These are snippets of a political debate that many would expect to read in The Washington Post. They wouldn’t expect to hear these ideas in a high school math class. Yet these are the types of ideas I regularly hear in my classroom. Sure, my students solve equations and graph curves like all students, but they also apply the math we’re studying in real-world activities that are open-ended, complex, and collaborative in order to get them excited about the possibilities of using math. One way they do this is through math debates—passionate arguments about the data sets they analyze and the mathematical models they create.

Connecting Math to Current Events

The student debate highlighted above comes from an activity about federal income taxes that I use in my precalculus and modeling course to introduce piecewise-defined functions, which use different formulas for different input values. My goal is to convince students that studying piecewise-defined functions is worthwhile. In calculus, my students do math debates around state transportation as I introduce them to the mean value theorem. Math debates around real-world issues allow them to explore, ask questions, and be creative with the math.

Most students don’t know much about the topics I introduce. I teach students about the fundamentals through a brief discussion. For the federal income tax activity, I generally ask questions like “Why does the federal government need revenue?,” “What are the different ways that the federal government collects money from citizens?,” “What is a progressive income tax and how does it work?”

Next, I have students read a news article that explains some of the debates surrounding the current event I introduce. While Congress was writing a bill to reform the federal tax system in late 2017, I had my students read an article from The New York Times about some of the proposed changes.

Diving Into the Math

At this stage students are invested, and they’re ready to engage in problem-solving. I divide students into small groups of two or three. For the federal income tax example, I gave students two data tables from the IRS—from 2017 and 2018—which show the marginal tax rates for the seven tax brackets. With that data they built two piecewise-defined functions. A citizen’s personal income is the input, and the output is the total amount of income tax that person owes to the federal government. I leave out deductions and tax credits from the analysis to keep things simple and to allow students to clearly examine one aspect of income tax policy. Once students have built their two income tax functions, I ask them to graph the functions with an online graphing calculator, like Desmos.

Before students can debate, they need to understand how their math translates to the topic I’ve introduced them to. For example, with federal income tax, they need to understand how the mathematical properties of the functions translate into policy decisions about tax brackets and marginal tax rates.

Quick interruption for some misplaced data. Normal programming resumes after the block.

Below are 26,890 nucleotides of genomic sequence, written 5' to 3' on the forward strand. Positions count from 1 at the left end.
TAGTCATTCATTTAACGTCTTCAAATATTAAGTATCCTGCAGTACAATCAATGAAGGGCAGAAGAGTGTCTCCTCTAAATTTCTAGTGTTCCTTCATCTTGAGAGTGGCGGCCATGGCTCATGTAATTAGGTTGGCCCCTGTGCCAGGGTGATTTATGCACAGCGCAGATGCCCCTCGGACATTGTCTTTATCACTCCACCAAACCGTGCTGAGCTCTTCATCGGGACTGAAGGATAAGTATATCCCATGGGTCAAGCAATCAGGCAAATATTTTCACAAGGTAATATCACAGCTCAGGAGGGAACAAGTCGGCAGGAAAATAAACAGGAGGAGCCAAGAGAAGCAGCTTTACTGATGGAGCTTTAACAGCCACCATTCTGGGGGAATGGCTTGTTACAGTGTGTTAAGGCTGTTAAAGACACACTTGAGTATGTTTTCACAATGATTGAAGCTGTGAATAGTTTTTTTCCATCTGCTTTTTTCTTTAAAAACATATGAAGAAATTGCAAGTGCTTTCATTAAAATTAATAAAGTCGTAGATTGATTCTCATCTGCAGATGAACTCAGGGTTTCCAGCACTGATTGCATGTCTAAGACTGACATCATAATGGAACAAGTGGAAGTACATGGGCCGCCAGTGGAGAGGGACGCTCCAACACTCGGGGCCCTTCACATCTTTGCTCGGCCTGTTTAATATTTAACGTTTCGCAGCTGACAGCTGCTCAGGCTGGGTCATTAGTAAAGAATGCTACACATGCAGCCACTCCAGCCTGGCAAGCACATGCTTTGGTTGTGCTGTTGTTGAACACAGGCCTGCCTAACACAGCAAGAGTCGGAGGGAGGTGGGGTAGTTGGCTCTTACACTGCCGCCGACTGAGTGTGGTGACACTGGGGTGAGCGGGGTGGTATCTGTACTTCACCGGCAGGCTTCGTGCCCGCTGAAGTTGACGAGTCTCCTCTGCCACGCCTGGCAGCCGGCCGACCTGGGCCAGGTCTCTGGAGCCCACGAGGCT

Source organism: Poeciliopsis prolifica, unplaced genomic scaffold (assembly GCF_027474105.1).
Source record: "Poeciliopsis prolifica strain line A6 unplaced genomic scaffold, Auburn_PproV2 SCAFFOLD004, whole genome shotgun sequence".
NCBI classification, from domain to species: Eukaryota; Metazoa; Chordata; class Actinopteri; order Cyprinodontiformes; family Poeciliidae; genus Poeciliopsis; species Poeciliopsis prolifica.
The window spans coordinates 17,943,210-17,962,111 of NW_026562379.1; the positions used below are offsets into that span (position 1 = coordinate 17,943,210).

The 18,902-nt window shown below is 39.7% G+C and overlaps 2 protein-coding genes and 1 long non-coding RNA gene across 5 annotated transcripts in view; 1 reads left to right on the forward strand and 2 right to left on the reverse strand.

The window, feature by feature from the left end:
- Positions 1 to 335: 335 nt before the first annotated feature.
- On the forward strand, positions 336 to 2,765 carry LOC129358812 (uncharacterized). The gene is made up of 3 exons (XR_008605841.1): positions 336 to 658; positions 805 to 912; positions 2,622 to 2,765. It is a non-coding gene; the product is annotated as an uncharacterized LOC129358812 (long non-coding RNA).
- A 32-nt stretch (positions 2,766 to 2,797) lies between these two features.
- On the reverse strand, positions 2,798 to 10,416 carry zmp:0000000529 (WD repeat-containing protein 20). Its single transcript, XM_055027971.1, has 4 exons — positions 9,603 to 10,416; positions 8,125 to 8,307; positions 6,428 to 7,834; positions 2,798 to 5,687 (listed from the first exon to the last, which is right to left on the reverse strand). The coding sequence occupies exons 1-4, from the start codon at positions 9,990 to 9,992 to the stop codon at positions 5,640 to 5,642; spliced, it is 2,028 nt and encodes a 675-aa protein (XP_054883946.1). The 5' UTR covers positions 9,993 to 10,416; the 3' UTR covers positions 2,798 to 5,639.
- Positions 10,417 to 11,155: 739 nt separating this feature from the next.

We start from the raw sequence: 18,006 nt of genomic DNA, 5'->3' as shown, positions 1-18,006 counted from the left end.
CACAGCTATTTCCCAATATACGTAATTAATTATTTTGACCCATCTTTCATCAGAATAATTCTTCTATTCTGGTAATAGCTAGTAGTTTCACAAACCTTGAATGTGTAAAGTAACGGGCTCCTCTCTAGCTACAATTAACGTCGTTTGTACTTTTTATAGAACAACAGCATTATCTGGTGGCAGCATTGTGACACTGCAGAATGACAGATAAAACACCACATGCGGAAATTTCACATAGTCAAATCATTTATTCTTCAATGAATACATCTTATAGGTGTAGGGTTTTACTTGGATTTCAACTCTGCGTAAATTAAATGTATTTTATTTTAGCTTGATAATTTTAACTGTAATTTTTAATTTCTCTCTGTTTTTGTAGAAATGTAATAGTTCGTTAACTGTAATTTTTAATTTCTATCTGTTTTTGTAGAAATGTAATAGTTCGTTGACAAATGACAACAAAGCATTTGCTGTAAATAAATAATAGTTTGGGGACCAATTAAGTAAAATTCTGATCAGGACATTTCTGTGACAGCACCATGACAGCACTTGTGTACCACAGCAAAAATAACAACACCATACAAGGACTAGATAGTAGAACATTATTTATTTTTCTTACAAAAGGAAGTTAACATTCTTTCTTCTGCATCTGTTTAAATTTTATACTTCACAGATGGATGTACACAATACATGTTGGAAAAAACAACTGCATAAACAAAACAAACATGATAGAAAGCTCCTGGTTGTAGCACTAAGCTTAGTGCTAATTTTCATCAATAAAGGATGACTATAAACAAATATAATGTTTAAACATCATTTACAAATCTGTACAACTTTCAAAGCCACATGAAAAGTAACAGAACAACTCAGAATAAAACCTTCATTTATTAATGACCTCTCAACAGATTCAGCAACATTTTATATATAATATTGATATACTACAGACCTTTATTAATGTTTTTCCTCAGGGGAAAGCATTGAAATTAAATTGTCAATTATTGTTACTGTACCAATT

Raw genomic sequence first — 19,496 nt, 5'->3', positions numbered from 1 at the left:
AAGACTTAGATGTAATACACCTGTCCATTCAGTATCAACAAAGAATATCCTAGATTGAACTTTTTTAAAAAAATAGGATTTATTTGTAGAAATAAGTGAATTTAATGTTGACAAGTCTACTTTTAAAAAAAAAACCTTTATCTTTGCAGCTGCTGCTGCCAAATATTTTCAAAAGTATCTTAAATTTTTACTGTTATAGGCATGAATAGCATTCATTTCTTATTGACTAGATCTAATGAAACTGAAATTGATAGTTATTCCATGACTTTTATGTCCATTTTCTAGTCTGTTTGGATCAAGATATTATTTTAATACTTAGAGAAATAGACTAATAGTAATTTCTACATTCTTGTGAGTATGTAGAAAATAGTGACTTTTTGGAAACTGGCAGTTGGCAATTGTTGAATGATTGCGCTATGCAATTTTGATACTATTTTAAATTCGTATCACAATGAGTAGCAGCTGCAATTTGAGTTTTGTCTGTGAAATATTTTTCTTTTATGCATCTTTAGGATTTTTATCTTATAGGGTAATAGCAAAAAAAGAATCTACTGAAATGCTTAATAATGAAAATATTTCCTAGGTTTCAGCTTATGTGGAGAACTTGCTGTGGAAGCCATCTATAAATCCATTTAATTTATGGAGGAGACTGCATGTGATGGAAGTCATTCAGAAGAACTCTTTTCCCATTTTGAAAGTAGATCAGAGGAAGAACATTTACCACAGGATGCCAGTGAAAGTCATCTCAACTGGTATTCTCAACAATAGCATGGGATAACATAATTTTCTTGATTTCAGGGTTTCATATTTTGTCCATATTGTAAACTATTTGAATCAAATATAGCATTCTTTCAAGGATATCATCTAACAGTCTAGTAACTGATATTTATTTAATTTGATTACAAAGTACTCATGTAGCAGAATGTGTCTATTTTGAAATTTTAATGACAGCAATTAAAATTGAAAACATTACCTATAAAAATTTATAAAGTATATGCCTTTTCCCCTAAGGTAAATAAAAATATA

To explore this, in their groups or through whole-class discussion they describe some of the graph’s important characteristics using precalculus terminology like continuity, domain, and slope. I also have them interpret each characteristic of the graph in the context of income tax policy. I want students to clearly see the connections between precalculus concepts and political choices.

Some students notice that for each piecewise-defined function the slopes of the line segments increase from left to right. They explain that the slope represents the marginal tax rate for each bracket and that the increasing slopes show that we have a progressive income tax in the United States.

Getting Into the Debate

Before starting the debate, it’s important to lay out expectations. I encourage students to listen to one another carefully and then ask questions in ways that seek to understand others’ ideas and perspectives before challenging them. For example, if a student believes that a peer made an erroneous assumption in reaching a conclusion, she might ask, “What are some of the core assumptions underlying your argument?” Part of the expectations around these math debates is that students’ proposals will be challenged so that they have to clearly explain and strongly justify their positions. I play devil’s advocate when students aren’t adequately challenging the ideas put forward.

The debate revolves around a final problem. For example, my students debated about their ideal federal income tax function, which I had them sketch as a graph. This is the most fun part! Some libertarian students sketch a horizontal line, which means that every citizen would pay the federal government the same amount in taxes. Other libertarians and some conservatives sketch a single diagonal line, which represents a flat tax rate for all citizens. Finally, some conservative, moderate, and progressive students suggest that the current progressive income tax system is fine the way it is or that it should curve upward more or less steeply.

Of course, there are no universally accepted “right” answers to the debate. Math can help us analyze trends and outcomes in public policy, and it can also clarify tradeoffs, but it will never be able to tell us what is “fairest” or “most effective.” It can’t make our decisions for us.